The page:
Fire department adds grain bin
extrication cylinder to rescue equipment
Wednesday, August 21, 2013 5:05 AM
The Chatfield Fire Department has a grain of prevention for a bin of emergency.
The Chatfield Fire Department has recently acquired this grain bin extrication equipment, on display two weeks ago in the Western Days parade. GRETCHEN MENSINK LOVEJOY/CHATFIELD NEWS
"A person can be engulfed in five seconds if they're in a grain bin with flowing grain, and it takes about 60 seconds for them to be completely engulfed," said Chatfield firefighter Chris Musty, "and the fatality rate for grain bin accidents is 62 percent."
Musty quoted those statistics and others, including that in 2010, there were 51 grain bin accidents in Minnesota - accidents in which a farmer, his family or farmhand fell into a grain bin and needed emergency assistance to escape the pressure that surrounding grain placed on them as they risked death by suffocation.
The prevalence of smaller farmers selling out to owners of larger operations has increased the need for grain bin rescue equipment, as Musty noted, "There are getting to be some pretty big grain bins around here, like in Wykoff, Stewartville and at Swensons. We wanted to get this in time for the fall harvest season. We have had grain bin accidents in the area before...a couple have come close."
The "this" he referred to is a five foot tall, five foot radius grain bin extrication cylinder designed to isolate a grain bin fall victim from being further surrounded by grain. The Chatfield Fire Department recently purchased a cylinder to add to its rescue equipment.
The cylinder is placed around the individual in a bin, leaving room for rescue personnel to be lowered into it to administer first aid and secure the victim in a harness for release from the corn.
"This is now the more popular way of rescuing someone from a bin. They haven't been out for a long time, but they actually work," Musty said. "We actually looked at three to four different styles before we bought one, tested out a couple and ended up buying this one. This company that makes and sells them did a training session with us, and the guy who brought it down said that it had been used and saved a couple people."
The extrication equipment is sold in half circle sets, and the Chatfield firefighters felt that it was important to be prepared instead of regretful, so they raised enough money to buy two sets.
"We bought two sets - it makes one bigger set. We're able to get rescue personnel in with the person in the bin. We can set it up in a circular pattern so that if a person is in the middle of the grain bin, we can surround them with it, and if they're conscious, we can give them a bucket to start bucketing grain out, and we can set it up in a half circle if the person is pinned to the wall. If it's a half circle, the corn will actually hold it to the wall, and we can get the person out. We also got 800 feet of rope, two full body harnesses and some miscellaneous pulleys, and we bought a chopsaw that we can possibly use to cut a hole in the bin if we had to."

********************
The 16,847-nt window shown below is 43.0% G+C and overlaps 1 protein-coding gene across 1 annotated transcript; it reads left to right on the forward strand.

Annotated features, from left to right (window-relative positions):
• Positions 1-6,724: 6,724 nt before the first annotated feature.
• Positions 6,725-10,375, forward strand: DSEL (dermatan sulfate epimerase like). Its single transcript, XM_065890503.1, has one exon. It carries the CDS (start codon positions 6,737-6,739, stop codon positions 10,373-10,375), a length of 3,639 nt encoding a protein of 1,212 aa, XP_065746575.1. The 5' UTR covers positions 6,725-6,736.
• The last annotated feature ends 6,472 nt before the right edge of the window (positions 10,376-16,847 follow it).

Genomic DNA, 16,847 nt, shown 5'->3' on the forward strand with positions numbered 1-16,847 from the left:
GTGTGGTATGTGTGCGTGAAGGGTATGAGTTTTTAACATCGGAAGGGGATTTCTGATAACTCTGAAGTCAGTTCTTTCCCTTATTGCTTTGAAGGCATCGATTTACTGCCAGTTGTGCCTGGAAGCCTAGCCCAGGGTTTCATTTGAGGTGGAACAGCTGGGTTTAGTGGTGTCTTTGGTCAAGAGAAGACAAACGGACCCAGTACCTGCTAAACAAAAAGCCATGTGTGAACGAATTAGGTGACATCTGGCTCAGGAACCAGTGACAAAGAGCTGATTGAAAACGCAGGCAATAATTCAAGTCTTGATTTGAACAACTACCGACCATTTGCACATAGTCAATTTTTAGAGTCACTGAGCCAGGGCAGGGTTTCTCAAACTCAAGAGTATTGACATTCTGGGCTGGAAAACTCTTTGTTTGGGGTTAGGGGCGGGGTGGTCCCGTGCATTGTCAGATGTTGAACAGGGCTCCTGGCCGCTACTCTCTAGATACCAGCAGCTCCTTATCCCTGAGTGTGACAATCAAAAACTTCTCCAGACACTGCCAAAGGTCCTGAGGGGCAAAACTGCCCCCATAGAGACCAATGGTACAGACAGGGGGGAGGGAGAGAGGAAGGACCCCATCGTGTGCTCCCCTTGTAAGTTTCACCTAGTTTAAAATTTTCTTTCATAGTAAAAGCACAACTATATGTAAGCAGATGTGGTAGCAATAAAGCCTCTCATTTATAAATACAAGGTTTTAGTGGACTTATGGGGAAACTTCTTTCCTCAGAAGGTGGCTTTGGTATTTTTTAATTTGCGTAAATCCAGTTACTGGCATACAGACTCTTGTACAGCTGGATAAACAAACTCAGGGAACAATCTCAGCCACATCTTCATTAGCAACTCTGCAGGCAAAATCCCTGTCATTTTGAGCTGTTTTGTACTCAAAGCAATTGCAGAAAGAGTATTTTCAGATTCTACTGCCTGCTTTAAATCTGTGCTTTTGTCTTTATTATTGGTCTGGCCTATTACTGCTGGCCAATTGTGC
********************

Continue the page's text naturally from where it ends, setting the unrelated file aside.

The department has held training sessions so that firefighters can learn how to use the extractor properly. "Twenty guys showed up, and we actually used it in corn so that we did it the right way. I think we're having Riverland come and do a training course on it. They have a bin that they pull on a trailer that we can use this on."
Musty continued, "We had two Wykoff guys come up and do training with it to see how it works. We also demonstrated it during Western Days and National Night Out."
Chatfield's specialized rescue equipment includes a sled to be attached to an ATV or a snowmobile for off-road emergencies, and the addition of the grain bin extractor will be an asset to the department and to departments around.
"Spring Valley has their chill tent for the fire department to use for recuperation, and eventually, we'll have a trailer available for the bin extractor so that it's really portable," Musty added.
He and the rest of the firefighters are grateful to those who contributed toward the purchase of the grain bin extrication equipment.
"A large part of the money was donated - three-quarters of it - by area farmers and a couple of businesses. We've been working on getting it for over a year...a couple of men went out and raised the money, drove around to the farmers and businesses."
He concluded, "It's kind of like buying a set of screwdrivers - something that you've got to have - but we just hope we never need."